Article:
If you are determined to add a second crayfish, it is recommended that you only do so in an aquarium that is a minimum of 55-gallons. You will also need to ensure that there are plenty of hideouts available to offer them a place where they can getaway from one another as needed. Keep in mind, however, that there is no guarantee that your crayfish won’t end up fighting with one another and even potentially killing one another if a conflict arises. Appropriate hideout options include anything from a hollowed-out aquarium ornament to a simple piece of PVC piping.
If you’re thinking about adding crayfish to your tank, it’s important to know that you will need to set up your aquarium so that it will closely resemble the natural habitat of the crayfish; otherwise, they can become stressed out, stop eating, and experience anxiety. Thankfully, it isn’t hard to get the job done, as you can simply line the bottom of the tank with rocks that they can hide in, along sand that they can burrow into.
Your filter, water pump, or air pump should be able to mimic the current of a river. And, because these interesting creatures will eat plants, as well as algae, it’s best to add live plants that are fast growing to your tank. Beyond that, providing your crayfish with the appropriate pellet food will also keep them happy and healthy.
The fiddler crab is a small, peaceful species of crab that generally grows no larger than two inches. These crabs will eat almost anything, though they do require some salt in the tank water in order to survive. These invertebrates are ideal for brackish tanks.
They can live anywhere from 2 to 3 years, and they need to live in a tank that is at least 10 gallons in size. The tank also needs to be set up with shallow water, and there should be areas of the environment that rise above the surface of the water as well—these crabs are semi-terrestrial, so they will need to be able to come out of the water as they please.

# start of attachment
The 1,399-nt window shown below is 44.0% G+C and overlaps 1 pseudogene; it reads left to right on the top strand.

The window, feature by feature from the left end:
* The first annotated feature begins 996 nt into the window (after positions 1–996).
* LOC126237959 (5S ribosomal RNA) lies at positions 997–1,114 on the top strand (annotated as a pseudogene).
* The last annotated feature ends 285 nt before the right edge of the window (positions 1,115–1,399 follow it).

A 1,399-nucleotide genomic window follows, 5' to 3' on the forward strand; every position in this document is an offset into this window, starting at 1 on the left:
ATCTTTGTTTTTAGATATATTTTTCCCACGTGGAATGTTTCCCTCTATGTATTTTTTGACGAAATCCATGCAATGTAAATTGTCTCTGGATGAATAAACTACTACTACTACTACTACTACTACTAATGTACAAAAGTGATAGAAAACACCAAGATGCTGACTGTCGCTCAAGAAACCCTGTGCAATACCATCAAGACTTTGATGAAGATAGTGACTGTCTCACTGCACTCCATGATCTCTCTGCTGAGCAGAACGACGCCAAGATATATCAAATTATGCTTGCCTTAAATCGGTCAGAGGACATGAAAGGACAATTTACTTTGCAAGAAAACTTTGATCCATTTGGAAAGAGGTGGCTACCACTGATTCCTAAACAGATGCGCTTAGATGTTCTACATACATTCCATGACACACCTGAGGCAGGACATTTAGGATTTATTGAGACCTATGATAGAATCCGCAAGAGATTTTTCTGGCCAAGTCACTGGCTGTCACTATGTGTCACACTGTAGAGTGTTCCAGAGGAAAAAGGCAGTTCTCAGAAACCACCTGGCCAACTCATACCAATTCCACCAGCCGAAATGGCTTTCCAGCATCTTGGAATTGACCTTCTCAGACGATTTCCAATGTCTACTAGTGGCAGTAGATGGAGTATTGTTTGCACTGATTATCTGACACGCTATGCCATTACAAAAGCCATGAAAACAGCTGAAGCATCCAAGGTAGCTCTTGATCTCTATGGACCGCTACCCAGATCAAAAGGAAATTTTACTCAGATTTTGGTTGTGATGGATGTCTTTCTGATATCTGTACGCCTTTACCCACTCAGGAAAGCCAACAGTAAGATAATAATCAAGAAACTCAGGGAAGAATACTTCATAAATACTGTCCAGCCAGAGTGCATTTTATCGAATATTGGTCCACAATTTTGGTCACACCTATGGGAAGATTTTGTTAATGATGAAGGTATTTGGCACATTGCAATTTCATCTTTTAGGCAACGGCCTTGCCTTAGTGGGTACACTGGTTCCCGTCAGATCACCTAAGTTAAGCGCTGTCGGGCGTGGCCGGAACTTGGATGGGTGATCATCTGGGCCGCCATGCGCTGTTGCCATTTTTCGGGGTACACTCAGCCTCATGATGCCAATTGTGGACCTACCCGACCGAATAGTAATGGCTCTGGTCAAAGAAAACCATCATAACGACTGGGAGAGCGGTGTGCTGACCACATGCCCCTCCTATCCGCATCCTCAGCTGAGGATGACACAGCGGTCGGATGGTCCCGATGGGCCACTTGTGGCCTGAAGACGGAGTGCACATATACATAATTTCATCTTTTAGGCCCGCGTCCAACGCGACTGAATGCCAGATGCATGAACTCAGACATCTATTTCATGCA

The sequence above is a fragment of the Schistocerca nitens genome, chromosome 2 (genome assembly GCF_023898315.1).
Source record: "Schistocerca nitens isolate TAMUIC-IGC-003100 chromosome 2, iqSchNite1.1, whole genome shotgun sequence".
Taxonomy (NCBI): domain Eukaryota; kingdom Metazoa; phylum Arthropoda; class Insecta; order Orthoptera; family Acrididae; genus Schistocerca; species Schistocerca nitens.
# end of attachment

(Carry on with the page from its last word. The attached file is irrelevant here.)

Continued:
Fiddler crabs can live in a tank with live plants, however, there is a high likelihood that they will destroy the plants in your tank. For this reason, it is best to either place them with fast-growing plants that can withstand a little abuse or to stick with artificial plants when decorating your aquarium. If you are sticking to artificial options, you will need to increase the amount of oxygen coming into your tank with an air pump to provide the high oxygen levels that they are naturally accustomed to.
In terms of setting up your aquarium as a community, working with an expert who really knows these animals is recommended. You’ll need to have fish that are not only able to live in a brackish tank, but who can also swim fast enough to get away from a crab that might be aiming to attack. Otherwise, you can maintain a tank that solely houses fiddler crabs.
These invertebrates act as living filters – they help to keep tank water clean by consuming detritus directly from the water column. Freshwater clams only grow about two inches long and they are fairly easy to care for as long as you don’t keep them with fish species that tend to feed on invertebrates (this includes pufferfish). They can also get along well with a variety of snails and shrimp, so you can have an entire cleaning crew to help keep your tank clean. Just bear in mind that they do prefer a pH of 7.0-8.0 or slightly lower, and a water temperature of 70-80°F, if not slightly cooler than that.
Pay careful attention to the number of freshwater clams in your tank, checking on them regularly. Freshwater clams do not live very long compared to other options on this list, with their average lifespan reaching approximately 6 months in the best cases. However, they can be stressed from minor changes in the tank which can cause a quicker death. If your clams die while buried down into the substrate, a common way that they like to ‘hang out’ in their tank, it may be harder to notice that they have passed. However, their decomposing bodies can cause serious issues with your water quality by causing ammonia spikes and potentially killing off other inhabitants in your tank. For this reason, you will need to be diligent and remove them quickly if they do pass away.
Keeping your freshwater aquarium clean can be a challenge since you have to maintain a balance between keeping your water quality high while also making sure your beneficial bacteria have the nutrients they need to thrive. Establishing a cleanup crew made up of freshwater invertebrates is a great way to improve the cleanliness of your tank without adding to your work load.